Here is an example test runner that uses the new asynchronous main script functionality.

(ns example.test-runner
  (:require
    [cljs.test :refer-macros [run-tests] :refer [report]]
    [figwheel.main.async-result :as async-result]
    ;; require all the namespaces that have tests in them
    [example.core-test]
    [example.other-test]))

;; tests can be asynchronous, we must hook test end
(defmethod report [:cljs.test/default :end-run-tests] [test-data]
  (if (cljs.test/successful? test-data)
    (async-result/send "Tests passed!!")
    (async-result/throw-ex (ex-info "Tests Failed" test-data))))

(defn -main [& args]
  (run-tests 'example.core-test 'example.other-test)
  ;; return a message to the figwheel process that tells it to wait
  [:figwheel.main.async-result/wait 5000])

This is just an example but given that the test namespaces are on the classpath, you can execute a test runner main script like the one above on the command line as follows:

clj -m figwheel.main -m example.test-runner

The above example is a bit verbose so Figwheel has provided a helper that will find all your testing namespaces and execute them taking advantage of the new asynchronous -main support.

Let’s repeat the above example using the figwheel.main.testing/run-tests-async helper.

(ns example.test-runner
  (:require
    [figwheel.main.testing :refer-macros [run-tests-async]]
    ;; require all the namespaces that have tests in them
    [example.core-test]
    [example.other-test]))

(defn -main [& args]
  ;; this needs to be the last statement in the main function so that it can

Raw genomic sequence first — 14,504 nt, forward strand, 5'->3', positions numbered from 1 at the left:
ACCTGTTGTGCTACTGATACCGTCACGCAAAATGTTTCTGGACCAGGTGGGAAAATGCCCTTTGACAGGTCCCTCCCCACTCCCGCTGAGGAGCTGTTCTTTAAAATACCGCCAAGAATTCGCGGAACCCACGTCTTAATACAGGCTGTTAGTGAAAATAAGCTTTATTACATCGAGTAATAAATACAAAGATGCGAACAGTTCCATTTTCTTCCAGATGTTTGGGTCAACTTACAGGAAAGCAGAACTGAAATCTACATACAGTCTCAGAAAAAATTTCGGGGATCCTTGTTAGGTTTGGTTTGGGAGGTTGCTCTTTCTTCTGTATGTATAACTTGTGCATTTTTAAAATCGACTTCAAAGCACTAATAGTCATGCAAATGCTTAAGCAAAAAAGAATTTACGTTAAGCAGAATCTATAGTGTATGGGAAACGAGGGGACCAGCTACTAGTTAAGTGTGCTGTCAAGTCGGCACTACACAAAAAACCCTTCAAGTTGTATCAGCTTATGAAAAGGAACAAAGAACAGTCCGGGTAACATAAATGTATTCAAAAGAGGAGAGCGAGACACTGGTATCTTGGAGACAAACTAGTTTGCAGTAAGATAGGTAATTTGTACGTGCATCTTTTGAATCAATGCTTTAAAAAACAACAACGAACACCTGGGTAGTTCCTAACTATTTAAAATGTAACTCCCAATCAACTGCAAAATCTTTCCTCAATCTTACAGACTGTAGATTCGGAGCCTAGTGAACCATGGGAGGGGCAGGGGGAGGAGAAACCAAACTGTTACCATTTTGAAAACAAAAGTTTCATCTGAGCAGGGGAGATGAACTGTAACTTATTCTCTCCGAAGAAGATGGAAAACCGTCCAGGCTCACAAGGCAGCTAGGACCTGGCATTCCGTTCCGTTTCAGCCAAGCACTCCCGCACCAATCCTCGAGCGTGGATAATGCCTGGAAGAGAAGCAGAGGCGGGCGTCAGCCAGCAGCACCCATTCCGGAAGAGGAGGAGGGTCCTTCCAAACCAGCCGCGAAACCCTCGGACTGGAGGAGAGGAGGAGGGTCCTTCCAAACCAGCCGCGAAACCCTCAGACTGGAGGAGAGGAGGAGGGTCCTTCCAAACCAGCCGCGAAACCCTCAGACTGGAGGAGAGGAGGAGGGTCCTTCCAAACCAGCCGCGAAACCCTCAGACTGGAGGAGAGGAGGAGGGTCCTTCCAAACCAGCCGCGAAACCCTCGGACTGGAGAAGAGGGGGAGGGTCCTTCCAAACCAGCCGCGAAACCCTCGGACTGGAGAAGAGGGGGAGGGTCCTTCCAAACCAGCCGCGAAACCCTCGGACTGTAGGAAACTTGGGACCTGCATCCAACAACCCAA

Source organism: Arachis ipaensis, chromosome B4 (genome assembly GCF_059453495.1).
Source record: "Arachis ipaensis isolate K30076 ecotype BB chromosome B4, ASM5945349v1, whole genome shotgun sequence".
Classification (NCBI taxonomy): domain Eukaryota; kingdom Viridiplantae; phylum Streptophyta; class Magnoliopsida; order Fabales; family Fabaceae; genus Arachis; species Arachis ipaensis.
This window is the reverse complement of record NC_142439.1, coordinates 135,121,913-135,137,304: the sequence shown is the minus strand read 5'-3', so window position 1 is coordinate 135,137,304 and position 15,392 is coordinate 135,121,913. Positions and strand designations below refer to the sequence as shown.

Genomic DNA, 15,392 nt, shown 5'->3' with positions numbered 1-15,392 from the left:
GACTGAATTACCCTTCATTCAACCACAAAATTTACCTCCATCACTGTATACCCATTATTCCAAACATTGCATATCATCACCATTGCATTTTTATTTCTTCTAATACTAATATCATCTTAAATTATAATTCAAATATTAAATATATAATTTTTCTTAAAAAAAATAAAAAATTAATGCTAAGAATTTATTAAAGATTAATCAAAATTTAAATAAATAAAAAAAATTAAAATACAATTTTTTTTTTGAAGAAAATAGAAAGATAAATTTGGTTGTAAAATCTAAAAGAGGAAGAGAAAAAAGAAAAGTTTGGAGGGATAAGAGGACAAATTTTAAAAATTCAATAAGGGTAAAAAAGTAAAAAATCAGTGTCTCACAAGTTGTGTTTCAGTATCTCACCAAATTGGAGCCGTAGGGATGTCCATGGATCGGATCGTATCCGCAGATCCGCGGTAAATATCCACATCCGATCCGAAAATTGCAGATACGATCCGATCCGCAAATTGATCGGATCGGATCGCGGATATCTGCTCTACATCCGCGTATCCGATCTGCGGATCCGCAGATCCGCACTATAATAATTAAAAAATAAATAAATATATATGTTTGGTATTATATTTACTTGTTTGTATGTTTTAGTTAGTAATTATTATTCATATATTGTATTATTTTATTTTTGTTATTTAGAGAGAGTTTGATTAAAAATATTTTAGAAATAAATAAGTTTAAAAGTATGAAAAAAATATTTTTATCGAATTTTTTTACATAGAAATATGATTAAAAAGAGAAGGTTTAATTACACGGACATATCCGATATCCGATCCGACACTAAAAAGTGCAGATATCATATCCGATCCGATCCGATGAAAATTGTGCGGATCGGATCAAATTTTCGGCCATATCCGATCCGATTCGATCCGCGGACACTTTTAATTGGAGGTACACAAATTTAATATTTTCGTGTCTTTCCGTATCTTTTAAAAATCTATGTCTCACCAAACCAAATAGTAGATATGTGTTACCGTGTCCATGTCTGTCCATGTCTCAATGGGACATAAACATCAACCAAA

;; return the value `[:figwheel.main.async-result/wait 10000]`
  (run-tests-async 10000))

If by any chance your tests are synchronous please feel free to use the figwheel.main.testing/run-tests helper which will throw an exception if tests fail.

Running tests in a headless environment

CI and testing environments almost always require being able to run tests in a headless JavaScript environment.

Figwheel now has the :launch-js configuration option which should allow you to launch an arbitrary JavaScript environment.

:launch-js allows three different ways to launch a JavaScript environment.

I’m going to show how you can use the :launch-js config option to launch a headless Chrome environment to run your tests using all 3 different methods.

Shell Script method

On my Mac in my ~bin directory I have an executable shell script named headless-chrome that has the following content:

#!/bin/sh
/Applications/Google\ Chrome.app/Contents/MacOS/Google\ Chrome --headless --disable-gpu --repl "$@"

The above script takes a single URL argument.

Now we just have to add :launch-js "headless-chrome" to our Figwheel options. We can do this on the command line while we run our tests like so:

clojure -m figwheel.main -fwo '{:launch-js "headless-chrome"}'  -m example.test-runner

We can also add the option in a tests.cljs.edn build file if we are using it:

^{:launch-js "headless-chrome"}
{:main example.normal-test-runner}

And then use it like this:

clojure -m figwheel.main -co tests.cljs.edn  -m example.test-runner

The command vector method

The command vector method is pretty much the same as the shell script method but it allows you to execute arbitrary shell commands without needing to write a script.

The following will launch headless Chrome on my system:

:launch-js ["/Applications/Google Chrome.app/Contents/MacOS/Google Chrome"
            "--headless" "--disable-gpu" "--repl" :open-url]

Using a Clojure function

This time let’s use a Clojure function to launch headless Chrome. First we’ll place a headless-js-env function in our user.clj file.

(ns user
   (:require [clojure.java.shell :as shell]))

(defn headless-js-env [{:keys [open-url]}]
  (shell/sh "/Applications/Google Chrome.app/Contents/MacOS/Google Chrome"
            "--headless" "--disable-gpu" "--repl" open-url))

Now we will configure :launch-js to take a user/headless-js-env symbol:

clojure -m figwheel.main -fwo '{:launch-js user/headless-js-env}'  -m example.test-runner